It seems like only yesterday that everybody wanted to be a DJ, or at least to have one in his band. This trend peaked in the late '90s, the era that begat the godawful fusion of rap and rock. Frosted-tip nü-metal purveyors linked up with hip-hop turntablists to bring a feeble imitation of the motherfucking ruckus.
Over the past eight years, electronic artists have flipped the script, recruiting musicians to augment their traditionally turntable-, sampler-, and laptop-based live performances. House and techno artists like Basement Jaxx and Underworld were among the first to tour with bands to beef up their sound. New York electro duo Fischerspooner collaborated with guitarists, drummers, and vocalists to create elaborately staged shows, while DFA founder James Murphy moved from producer to frontman of dancepunk-cum-rock-ensemble LCD Soundsystem. More recently, microhouse pioneer Matthew Herbert released his second album with his Big Band, a collaboration with jazz musicians. Electronic gadget-tinkerer Dan Deacon is jumping onboard as well. He will unveil a 15-piece ensemble, of whom half are percussionists, at a performance in New York City on December 11.
Most concertgoers will agree that it's pretty tedious to watch some dude illuminated by a glowing Apple logo clicking a mouse for an hour. Sure, in theory it's the quality of the music that matters, but in practice it's often not enough to justify paying $15 to watch an IT guy at work. The problem with extra bodies onstage, though, is that if it's done wrong, the additional instruments can cheapen the appealing precision of electronic music. There are certainly laptop jockeys who would never make this transition, for practical or aesthetic reasons. But so far, the majority of these electro-live acts seem to have a handle on balancing showmanship with musical integrity.
Matthew Dear, a producer, DJ, and audio artist who also records as Audion, Jabberjaw, and False, is on the road with an enhanced lineup. Matthew Dear's Big Hands adds guitar and drums to create a more organic rendition of his icy but engaging minimal techno. Including these instruments makes sense for his live show, he says, since he uses them in the studio. "I never wanted to sit up there with a laptop and a vocal mike," he says. "That wouldn't engage the audience like I needed."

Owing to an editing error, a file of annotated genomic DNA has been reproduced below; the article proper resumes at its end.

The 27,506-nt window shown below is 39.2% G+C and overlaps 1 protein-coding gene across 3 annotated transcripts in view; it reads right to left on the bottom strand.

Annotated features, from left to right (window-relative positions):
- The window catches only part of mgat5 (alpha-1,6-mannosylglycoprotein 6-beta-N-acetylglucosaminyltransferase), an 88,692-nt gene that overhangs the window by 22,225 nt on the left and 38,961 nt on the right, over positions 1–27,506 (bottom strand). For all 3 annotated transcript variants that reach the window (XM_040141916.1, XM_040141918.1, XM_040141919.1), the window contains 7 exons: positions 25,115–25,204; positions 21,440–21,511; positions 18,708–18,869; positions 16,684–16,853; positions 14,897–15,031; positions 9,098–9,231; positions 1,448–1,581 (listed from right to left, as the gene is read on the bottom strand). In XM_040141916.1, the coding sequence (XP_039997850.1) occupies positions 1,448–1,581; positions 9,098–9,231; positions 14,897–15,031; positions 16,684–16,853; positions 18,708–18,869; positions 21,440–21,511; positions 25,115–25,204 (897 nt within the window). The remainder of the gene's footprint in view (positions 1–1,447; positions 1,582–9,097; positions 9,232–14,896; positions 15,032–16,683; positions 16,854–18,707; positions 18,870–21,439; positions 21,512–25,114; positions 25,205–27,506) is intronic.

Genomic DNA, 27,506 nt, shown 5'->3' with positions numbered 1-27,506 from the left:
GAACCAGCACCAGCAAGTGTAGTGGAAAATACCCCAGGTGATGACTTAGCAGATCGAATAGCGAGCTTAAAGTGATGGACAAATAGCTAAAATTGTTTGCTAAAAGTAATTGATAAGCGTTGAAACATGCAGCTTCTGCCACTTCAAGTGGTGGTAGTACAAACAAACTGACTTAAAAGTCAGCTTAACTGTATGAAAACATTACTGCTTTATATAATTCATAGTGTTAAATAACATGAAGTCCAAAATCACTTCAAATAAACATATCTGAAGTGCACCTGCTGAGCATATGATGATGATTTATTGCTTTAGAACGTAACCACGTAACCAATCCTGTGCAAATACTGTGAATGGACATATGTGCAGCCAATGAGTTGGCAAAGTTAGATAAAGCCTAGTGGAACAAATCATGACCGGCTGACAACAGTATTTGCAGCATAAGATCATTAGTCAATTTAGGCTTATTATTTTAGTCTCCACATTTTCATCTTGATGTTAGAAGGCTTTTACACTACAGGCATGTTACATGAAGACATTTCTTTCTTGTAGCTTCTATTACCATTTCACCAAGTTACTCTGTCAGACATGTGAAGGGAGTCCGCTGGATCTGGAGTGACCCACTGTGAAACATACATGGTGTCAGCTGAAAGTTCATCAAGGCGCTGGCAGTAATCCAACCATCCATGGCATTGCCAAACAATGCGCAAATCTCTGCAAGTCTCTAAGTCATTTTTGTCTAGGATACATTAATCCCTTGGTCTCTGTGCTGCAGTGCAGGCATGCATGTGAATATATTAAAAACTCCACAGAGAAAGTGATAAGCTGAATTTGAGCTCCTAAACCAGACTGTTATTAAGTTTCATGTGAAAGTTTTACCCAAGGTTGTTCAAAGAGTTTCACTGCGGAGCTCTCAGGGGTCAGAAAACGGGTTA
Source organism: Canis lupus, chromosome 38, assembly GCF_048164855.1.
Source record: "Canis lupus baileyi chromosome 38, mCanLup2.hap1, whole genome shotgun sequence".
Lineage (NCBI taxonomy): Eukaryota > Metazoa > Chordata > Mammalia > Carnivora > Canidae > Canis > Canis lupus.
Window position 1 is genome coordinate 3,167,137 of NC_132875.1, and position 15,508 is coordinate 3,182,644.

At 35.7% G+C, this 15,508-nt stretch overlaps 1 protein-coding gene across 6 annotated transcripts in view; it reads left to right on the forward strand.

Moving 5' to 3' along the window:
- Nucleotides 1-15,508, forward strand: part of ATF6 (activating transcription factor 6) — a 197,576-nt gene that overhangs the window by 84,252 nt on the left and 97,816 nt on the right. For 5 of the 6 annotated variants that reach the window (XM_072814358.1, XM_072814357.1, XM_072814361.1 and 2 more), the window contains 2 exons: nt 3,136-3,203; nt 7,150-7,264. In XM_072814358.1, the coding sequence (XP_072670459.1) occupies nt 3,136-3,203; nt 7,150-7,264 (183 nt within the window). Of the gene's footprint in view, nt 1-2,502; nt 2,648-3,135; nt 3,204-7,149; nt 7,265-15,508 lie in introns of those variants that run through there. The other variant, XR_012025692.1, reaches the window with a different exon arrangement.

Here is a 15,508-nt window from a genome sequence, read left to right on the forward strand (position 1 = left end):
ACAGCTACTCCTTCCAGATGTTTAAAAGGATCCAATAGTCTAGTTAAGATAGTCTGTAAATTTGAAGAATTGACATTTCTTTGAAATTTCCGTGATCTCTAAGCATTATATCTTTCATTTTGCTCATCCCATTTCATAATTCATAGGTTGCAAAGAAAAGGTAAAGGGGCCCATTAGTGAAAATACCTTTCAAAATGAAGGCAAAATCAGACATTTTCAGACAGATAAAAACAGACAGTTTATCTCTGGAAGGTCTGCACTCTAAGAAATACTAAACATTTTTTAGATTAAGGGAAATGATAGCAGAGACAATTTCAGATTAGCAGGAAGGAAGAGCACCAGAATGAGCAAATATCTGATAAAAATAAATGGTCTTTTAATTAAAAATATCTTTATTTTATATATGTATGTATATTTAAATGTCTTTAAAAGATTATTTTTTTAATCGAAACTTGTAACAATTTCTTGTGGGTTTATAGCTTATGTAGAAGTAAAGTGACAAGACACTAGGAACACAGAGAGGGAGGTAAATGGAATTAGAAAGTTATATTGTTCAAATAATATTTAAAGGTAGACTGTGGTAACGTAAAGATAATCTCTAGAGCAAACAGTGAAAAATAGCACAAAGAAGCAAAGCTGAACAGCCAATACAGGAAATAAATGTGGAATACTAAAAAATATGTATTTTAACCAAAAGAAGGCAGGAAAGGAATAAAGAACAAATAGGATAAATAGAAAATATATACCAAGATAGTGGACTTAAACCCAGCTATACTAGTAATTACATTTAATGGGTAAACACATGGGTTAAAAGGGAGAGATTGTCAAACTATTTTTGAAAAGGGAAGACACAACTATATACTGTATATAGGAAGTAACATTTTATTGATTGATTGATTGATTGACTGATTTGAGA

However, different circumstances call for different configurations, and Dear makes the separation clear. He explains that his alter egos that adhere to a stricter dance music format are still performed as such. Audion "is played in a club environment, in which people are supposed to dance and not pay attention so much to the performer," he says. "Big Hands, however, is a stage show."
At the other end of the spectrum, in-demand mash-up manipulator Girl Talk (né Gregg Gillis), isn't about to change his traveling gigs. "I'm really excited about the bare-bones nature of just a human being interacting with a laptop," he says. "I like how direct and uncompromising that can be."
But Gillis really has no use for a backing band. He's a rarity in the DJ world, in that a Girl Talk show is more house party than nerdy knob noodling. Audiences lose their shit and get stupid, thanks in large part to his exuberant performance style and penchant for crowd participation. "When it's just you and a computer, you can get involved to a degree that's more difficult in a traditional-style band," he says. "I can jump in the crowd, get people onstage, whatever."
Perhaps electronic artists should look to hip-hop for inspiration (the Roots) and forewarning (Mos Def) when deciding whether to add live instrumentation to their music. Some, like Girl Talk, will probably never need to. But watching musicians truly perform is immeasurably more entertaining than wondering whether someone onstage is simply checking e-mail — so long as guitar solos don't outnumber BPMs.